Centripetal and centrifugal forces in the moral circle: Competing constraints on moral learning

Jesse Graham*, Adam Waytz, Peter Meindl, Ravi Iyer, Liane Young

*Corresponding author for this work

Research output: Contribution to journalArticlepeer-review

40 Scopus citations


The idea of the moral circle pictures the self in the center, surrounded by concentric circles encompassing increasingly distant possible targets of moral concern, including family, local community, nation, all humans, all mammals, all living things including plants, and all things including inanimate objects. The authors develop the idea of two opposing forces in people's moral circles, with centripetal forces pulling inward, urging greater concern for close others than for distant others, and centrifugal forces pushing outward, resisting “drawing the line” anywhere as a form of prejudice and urging egalitarian concern for all regardless of social distance. Review of the developmental literature shows very early emergence of both moral forces, suggesting at least partly intuitive bases for each. Moral education approaches favoring one force over the other are compared, to show how these forces can provide constraints on moral learning. Finally, the centripetal/centrifugal forces view is applied to current moral debates about empathy and about politics. The authors argue that this view helps us see how intercultural and interpersonal disagreements about morality are based in intrapersonal conflicts shared by all people.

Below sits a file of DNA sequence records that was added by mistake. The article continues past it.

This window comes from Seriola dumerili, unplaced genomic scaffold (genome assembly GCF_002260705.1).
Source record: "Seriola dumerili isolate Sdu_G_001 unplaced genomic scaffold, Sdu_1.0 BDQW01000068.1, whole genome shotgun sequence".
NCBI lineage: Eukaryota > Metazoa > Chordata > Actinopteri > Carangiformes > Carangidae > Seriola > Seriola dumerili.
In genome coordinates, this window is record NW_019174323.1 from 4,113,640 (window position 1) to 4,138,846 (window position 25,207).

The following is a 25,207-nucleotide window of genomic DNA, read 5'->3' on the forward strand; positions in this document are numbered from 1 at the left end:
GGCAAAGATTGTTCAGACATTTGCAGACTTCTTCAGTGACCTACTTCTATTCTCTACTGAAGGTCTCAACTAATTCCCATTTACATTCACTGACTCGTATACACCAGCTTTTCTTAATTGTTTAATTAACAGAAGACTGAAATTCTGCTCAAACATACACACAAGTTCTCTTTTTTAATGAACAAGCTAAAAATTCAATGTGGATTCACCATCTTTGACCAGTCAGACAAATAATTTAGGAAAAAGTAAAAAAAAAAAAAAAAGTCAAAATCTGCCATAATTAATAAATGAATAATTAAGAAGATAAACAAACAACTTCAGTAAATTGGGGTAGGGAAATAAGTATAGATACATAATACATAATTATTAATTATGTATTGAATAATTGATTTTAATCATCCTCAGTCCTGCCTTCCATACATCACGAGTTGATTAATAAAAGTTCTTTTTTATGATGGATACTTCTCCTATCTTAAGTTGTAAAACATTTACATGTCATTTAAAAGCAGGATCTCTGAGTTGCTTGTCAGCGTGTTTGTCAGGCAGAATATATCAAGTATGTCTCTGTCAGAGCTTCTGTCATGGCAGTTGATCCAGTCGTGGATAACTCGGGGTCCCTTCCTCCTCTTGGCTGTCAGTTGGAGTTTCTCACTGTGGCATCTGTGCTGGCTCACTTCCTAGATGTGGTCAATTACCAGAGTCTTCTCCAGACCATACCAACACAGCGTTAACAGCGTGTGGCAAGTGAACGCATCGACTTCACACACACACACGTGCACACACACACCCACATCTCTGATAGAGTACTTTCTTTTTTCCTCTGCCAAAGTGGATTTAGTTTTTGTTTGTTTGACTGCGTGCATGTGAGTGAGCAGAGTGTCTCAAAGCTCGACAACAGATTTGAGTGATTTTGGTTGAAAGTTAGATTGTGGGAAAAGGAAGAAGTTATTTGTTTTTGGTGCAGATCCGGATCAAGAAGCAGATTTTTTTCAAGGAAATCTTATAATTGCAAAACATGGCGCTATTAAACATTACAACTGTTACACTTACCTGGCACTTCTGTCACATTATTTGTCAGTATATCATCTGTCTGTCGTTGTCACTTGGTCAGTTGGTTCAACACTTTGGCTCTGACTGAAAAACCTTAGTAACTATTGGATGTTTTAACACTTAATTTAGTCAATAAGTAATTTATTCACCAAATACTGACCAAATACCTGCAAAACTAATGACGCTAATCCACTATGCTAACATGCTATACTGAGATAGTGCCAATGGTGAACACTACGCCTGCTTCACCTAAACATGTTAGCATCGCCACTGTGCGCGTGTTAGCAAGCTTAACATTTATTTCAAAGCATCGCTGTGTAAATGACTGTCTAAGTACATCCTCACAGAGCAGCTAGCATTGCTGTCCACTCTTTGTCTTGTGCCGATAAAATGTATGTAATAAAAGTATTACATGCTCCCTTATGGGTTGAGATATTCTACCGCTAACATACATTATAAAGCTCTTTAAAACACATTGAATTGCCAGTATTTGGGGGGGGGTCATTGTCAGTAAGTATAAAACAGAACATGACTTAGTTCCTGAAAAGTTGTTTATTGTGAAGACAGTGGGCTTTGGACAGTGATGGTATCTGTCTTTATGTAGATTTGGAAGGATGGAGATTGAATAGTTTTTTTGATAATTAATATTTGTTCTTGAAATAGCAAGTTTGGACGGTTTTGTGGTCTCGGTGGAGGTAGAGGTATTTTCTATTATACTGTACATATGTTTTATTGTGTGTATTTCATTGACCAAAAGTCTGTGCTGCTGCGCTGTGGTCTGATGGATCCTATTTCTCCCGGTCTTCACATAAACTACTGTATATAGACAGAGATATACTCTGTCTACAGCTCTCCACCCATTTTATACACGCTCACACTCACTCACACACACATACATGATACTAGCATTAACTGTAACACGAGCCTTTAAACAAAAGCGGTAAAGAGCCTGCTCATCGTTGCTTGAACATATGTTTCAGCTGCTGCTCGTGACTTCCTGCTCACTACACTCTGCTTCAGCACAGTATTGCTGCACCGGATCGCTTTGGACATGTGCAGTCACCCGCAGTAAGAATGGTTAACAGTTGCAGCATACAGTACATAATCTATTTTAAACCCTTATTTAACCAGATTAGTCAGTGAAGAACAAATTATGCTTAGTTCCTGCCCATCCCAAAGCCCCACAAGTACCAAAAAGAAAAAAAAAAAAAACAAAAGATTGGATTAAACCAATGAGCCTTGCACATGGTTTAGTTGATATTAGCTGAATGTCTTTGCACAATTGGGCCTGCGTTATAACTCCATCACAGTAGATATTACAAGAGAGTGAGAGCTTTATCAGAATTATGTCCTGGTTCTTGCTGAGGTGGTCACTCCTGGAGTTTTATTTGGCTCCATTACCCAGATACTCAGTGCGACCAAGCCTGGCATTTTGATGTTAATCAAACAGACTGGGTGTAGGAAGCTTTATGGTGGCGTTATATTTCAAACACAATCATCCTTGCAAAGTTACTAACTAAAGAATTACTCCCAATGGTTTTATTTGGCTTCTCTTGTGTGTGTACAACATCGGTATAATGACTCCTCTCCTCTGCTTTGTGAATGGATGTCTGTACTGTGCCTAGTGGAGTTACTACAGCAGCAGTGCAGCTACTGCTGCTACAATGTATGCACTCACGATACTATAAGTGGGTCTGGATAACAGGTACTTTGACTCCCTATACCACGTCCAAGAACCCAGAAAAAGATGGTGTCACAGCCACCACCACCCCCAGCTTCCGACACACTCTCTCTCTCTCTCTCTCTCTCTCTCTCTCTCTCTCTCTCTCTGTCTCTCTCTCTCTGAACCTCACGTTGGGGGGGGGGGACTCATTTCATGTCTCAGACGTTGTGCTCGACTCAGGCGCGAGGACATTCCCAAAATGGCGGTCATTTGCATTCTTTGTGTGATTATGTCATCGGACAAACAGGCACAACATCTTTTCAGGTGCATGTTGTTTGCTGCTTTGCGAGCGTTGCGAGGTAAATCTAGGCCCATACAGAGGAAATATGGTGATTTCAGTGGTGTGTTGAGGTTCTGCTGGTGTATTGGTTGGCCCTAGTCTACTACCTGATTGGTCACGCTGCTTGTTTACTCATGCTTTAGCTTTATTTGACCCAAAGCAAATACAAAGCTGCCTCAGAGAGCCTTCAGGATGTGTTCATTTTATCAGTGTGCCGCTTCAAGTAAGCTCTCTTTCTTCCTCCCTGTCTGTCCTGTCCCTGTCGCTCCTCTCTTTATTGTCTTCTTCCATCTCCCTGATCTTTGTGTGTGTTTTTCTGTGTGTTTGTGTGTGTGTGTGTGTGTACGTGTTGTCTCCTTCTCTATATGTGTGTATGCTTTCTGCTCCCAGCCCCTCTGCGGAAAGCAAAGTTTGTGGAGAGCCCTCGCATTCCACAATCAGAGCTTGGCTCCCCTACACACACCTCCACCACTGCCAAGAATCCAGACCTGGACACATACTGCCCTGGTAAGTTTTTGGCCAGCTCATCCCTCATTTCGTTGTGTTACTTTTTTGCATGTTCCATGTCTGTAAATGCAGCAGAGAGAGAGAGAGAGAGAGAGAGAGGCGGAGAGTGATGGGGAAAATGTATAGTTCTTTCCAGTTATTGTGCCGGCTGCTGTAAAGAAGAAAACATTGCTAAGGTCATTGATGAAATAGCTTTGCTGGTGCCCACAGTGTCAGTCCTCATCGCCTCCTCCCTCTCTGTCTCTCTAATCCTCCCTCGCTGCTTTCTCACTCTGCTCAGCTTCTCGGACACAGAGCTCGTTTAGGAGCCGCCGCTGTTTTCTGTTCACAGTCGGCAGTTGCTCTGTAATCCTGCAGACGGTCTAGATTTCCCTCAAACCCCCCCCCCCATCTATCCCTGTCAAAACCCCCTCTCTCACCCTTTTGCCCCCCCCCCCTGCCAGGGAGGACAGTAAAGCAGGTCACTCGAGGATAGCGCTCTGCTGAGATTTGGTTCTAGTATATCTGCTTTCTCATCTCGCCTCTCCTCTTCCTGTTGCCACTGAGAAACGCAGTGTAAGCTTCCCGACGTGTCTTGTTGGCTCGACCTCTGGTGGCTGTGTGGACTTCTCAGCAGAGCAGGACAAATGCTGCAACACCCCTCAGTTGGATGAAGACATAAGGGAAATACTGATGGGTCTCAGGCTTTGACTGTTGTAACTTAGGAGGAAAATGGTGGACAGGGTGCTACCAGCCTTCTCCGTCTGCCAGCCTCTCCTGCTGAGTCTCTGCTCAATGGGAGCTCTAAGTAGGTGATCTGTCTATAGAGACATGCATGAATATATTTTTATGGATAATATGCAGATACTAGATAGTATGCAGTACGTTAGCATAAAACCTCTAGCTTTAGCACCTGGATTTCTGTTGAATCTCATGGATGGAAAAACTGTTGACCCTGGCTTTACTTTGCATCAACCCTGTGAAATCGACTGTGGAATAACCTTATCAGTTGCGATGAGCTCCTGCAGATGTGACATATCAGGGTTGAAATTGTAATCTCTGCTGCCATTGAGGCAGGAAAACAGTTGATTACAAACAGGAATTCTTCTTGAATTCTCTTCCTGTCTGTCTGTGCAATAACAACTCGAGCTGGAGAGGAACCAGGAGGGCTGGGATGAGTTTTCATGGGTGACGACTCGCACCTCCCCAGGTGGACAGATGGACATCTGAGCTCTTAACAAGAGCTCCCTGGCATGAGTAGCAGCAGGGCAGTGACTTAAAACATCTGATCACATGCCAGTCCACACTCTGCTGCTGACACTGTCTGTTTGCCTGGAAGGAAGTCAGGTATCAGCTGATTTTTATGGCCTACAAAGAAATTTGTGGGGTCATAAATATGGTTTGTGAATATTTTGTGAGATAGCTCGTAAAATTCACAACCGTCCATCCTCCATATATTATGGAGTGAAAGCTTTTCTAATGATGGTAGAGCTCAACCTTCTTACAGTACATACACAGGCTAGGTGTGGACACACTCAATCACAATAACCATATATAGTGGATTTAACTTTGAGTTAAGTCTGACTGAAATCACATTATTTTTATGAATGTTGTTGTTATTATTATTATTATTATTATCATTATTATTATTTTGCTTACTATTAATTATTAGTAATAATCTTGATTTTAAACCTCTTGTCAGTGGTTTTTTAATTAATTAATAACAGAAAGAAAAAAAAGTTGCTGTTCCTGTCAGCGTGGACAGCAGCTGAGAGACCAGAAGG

Original languageEnglish (US)
Pages (from-to)58-65
Number of pages8
StatePublished - Oct 1 2017


  • Empathy
  • Ideology
  • Moral development
  • Moral education
  • Moral learning

ASJC Scopus subject areas

  • Experimental and Cognitive Psychology
  • Language and Linguistics
  • Developmental and Educational Psychology
  • Linguistics and Language
  • Cognitive Neuroscience


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